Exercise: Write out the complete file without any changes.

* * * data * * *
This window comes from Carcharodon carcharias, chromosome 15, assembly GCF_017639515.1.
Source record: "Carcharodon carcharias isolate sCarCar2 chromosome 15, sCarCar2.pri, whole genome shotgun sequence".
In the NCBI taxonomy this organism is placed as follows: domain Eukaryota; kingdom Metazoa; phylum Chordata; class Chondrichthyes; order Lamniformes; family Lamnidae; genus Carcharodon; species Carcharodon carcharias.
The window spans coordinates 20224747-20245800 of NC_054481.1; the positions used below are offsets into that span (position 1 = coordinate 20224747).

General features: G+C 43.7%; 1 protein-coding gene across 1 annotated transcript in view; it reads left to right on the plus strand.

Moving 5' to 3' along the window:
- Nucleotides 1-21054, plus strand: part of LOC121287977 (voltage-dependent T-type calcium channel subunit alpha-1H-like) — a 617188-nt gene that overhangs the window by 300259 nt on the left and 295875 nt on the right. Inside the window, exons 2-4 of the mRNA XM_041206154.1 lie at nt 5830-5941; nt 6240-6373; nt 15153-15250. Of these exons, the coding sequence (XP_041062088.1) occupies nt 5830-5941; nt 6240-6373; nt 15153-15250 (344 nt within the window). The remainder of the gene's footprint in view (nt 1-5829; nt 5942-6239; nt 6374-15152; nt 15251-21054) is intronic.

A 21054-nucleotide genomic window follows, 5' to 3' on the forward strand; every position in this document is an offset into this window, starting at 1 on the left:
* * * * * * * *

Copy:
This window comes from Carcharodon carcharias, chromosome 15, assembly GCF_017639515.1.
Source record: "Carcharodon carcharias isolate sCarCar2 chromosome 15, sCarCar2.pri, whole genome shotgun sequence".
In the NCBI taxonomy this organism is placed as follows: domain Eukaryota; kingdom Metazoa; phylum Chordata; class Chondrichthyes; order Lamniformes; family Lamnidae; genus Carcharodon; species Carcharodon carcharias.
The window spans coordinates 20224747-20245800 of NC_054481.1; the positions used below are offsets into that span (position 1 = coordinate 20224747).

General features: G+C 43.7%; 1 protein-coding gene across 1 annotated transcript in view; it reads left to right on the plus strand.

Moving 5' to 3' along the window:
- Nucleotides 1-21054, plus strand: part of LOC121287977 (voltage-dependent T-type calcium channel subunit alpha-1H-like) — a 617188-nt gene that overhangs the window by 300259 nt on the left and 295875 nt on the right. Inside the window, exons 2-4 of the mRNA XM_041206154.1 lie at nt 5830-5941; nt 6240-6373; nt 15153-15250. Of these exons, the coding sequence (XP_041062088.1) occupies nt 5830-5941; nt 6240-6373; nt 15153-15250 (344 nt within the window). The remainder of the gene's footprint in view (nt 1-5829; nt 5942-6239; nt 6374-15152; nt 15251-21054) is intronic.

A 21054-nucleotide genomic window follows, 5' to 3' on the forward strand; every position in this document is an offset into this window, starting at 1 on the left: